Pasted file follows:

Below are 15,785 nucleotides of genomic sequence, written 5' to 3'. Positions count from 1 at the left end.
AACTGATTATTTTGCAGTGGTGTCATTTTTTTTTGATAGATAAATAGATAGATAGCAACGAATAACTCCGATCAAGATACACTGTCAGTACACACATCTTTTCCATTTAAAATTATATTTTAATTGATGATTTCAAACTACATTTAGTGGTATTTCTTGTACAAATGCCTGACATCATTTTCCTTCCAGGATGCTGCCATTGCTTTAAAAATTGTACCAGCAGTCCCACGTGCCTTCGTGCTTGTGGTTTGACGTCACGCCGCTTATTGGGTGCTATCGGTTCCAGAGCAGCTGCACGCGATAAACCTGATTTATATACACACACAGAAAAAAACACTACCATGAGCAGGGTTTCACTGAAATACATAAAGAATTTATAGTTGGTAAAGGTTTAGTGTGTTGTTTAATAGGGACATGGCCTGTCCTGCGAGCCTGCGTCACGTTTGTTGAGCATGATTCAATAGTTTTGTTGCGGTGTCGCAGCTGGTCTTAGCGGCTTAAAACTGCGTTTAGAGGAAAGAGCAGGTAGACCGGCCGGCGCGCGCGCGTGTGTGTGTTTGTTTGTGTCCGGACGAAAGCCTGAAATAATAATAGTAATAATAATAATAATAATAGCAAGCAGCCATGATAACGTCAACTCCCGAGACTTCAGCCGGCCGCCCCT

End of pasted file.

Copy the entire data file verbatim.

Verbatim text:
Below are 15,785 nucleotides of genomic sequence, written 5' to 3'. Positions count from 1 at the left end.
AACTGATTATTTTGCAGTGGTGTCATTTTTTTTTGATAGATAAATAGATAGATAGCAACGAATAACTCCGATCAAGATACACTGTCAGTACACACATCTTTTCCATTTAAAATTATATTTTAATTGATGATTTCAAACTACATTTAGTGGTATTTCTTGTACAAATGCCTGACATCATTTTCCTTCCAGGATGCTGCCATTGCTTTAAAAATTGTACCAGCAGTCCCACGTGCCTTCGTGCTTGTGGTTTGACGTCACGCCGCTTATTGGGTGCTATCGGTTCCAGAGCAGCTGCACGCGATAAACCTGATTTATATACACACACAGAAAAAAACACTACCATGAGCAGGGTTTCACTGAAATACATAAAGAATTTATAGTTGGTAAAGGTTTAGTGTGTTGTTTAATAGGGACATGGCCTGTCCTGCGAGCCTGCGTCACGTTTGTTGAGCATGATTCAATAGTTTTGTTGCGGTGTCGCAGCTGGTCTTAGCGGCTTAAAACTGCGTTTAGAGGAAAGAGCAGGTAGACCGGCCGGCGCGCGCGCGTGTGTGTGTTTGTTTGTGTCCGGACGAAAGCCTGAAATAATAATAGTAATAATAATAATAATAATAGCAAGCAGCCATGATAACGTCAACTCCCGAGACTTCAGCCGGCCGCCCCT